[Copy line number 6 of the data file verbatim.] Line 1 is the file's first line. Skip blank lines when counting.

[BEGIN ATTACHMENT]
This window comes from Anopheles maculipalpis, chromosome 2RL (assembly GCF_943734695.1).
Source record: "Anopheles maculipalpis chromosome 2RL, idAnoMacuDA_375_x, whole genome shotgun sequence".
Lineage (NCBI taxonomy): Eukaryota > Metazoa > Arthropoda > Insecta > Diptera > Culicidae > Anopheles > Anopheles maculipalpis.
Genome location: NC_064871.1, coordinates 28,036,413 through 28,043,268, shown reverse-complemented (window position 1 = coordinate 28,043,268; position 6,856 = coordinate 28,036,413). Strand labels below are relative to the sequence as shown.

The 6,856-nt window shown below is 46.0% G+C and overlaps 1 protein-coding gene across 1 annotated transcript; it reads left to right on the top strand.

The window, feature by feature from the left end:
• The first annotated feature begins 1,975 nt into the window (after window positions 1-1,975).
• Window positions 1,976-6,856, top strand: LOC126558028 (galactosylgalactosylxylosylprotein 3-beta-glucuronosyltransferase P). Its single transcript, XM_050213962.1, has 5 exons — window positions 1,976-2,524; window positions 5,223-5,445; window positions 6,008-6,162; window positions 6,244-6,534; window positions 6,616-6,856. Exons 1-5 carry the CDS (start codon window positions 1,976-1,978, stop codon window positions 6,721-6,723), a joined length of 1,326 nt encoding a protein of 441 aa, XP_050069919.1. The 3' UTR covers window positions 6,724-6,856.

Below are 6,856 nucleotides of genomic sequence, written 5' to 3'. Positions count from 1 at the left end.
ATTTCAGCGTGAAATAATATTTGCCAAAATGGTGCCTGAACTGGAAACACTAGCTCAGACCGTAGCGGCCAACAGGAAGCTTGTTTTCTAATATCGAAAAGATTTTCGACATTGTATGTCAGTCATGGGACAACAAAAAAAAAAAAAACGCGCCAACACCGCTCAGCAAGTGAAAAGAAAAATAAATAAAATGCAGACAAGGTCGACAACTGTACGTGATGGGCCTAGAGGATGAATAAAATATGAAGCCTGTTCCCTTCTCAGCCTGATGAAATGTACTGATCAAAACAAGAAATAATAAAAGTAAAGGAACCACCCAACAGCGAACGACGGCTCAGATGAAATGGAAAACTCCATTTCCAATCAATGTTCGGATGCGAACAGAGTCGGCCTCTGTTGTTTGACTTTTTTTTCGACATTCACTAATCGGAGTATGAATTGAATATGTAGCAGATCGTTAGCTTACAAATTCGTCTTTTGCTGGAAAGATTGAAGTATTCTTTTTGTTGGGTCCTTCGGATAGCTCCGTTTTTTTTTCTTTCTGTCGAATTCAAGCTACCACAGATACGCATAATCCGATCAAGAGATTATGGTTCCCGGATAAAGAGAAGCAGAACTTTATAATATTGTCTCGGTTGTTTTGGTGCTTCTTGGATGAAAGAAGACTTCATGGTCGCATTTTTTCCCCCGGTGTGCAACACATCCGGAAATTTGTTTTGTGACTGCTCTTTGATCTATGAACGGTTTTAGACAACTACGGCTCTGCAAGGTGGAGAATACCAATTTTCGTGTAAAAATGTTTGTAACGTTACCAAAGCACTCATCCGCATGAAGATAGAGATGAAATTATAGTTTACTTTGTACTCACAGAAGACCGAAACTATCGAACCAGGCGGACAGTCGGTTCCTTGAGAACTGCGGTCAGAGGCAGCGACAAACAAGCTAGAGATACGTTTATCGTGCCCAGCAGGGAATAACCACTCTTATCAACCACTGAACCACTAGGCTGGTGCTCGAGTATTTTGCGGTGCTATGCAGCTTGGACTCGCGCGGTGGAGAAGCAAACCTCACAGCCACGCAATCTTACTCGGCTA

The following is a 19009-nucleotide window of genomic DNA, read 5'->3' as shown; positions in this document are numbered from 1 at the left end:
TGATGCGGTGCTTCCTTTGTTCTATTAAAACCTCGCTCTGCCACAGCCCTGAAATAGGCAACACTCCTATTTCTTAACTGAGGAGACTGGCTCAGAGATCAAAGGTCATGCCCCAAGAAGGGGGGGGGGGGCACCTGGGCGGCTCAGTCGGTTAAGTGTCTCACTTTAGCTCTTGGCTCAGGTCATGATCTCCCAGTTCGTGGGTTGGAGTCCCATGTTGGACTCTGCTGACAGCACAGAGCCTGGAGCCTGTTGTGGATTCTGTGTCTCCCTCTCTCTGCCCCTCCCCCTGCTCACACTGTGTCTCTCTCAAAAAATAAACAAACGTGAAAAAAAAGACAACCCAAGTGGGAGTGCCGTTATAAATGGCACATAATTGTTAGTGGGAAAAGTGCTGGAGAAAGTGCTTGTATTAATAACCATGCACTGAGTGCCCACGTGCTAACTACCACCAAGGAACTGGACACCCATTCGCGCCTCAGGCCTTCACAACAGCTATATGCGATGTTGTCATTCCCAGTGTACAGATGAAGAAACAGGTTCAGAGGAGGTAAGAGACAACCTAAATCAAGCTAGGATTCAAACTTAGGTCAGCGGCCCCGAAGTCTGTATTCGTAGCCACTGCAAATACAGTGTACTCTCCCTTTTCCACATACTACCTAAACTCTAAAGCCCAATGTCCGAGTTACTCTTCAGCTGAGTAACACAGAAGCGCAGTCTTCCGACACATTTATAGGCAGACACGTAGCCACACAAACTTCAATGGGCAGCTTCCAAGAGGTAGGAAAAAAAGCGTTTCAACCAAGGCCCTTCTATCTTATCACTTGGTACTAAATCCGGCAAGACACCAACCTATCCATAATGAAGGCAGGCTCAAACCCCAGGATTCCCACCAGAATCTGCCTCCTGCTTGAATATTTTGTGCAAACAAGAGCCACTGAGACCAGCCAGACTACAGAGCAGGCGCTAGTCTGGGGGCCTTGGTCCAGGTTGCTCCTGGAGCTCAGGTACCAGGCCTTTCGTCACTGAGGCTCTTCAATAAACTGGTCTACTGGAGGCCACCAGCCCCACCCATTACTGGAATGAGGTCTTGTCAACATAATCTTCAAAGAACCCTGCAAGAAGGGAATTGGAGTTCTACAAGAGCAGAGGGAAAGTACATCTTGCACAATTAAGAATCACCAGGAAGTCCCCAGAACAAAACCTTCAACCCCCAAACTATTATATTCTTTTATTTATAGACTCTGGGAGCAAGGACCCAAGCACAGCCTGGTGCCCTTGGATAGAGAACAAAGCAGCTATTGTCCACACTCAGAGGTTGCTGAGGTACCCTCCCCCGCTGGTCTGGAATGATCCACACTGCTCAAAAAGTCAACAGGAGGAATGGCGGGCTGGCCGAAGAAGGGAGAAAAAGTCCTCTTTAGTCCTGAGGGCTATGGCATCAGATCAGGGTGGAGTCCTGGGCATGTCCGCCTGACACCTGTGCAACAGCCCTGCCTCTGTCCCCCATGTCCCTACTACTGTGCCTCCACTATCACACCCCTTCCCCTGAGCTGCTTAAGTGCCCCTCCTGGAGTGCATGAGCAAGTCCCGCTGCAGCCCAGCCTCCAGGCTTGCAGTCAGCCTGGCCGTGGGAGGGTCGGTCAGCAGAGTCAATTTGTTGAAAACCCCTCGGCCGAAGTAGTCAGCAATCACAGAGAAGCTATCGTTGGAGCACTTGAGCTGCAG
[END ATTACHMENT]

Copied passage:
The window, feature by feature from the left end: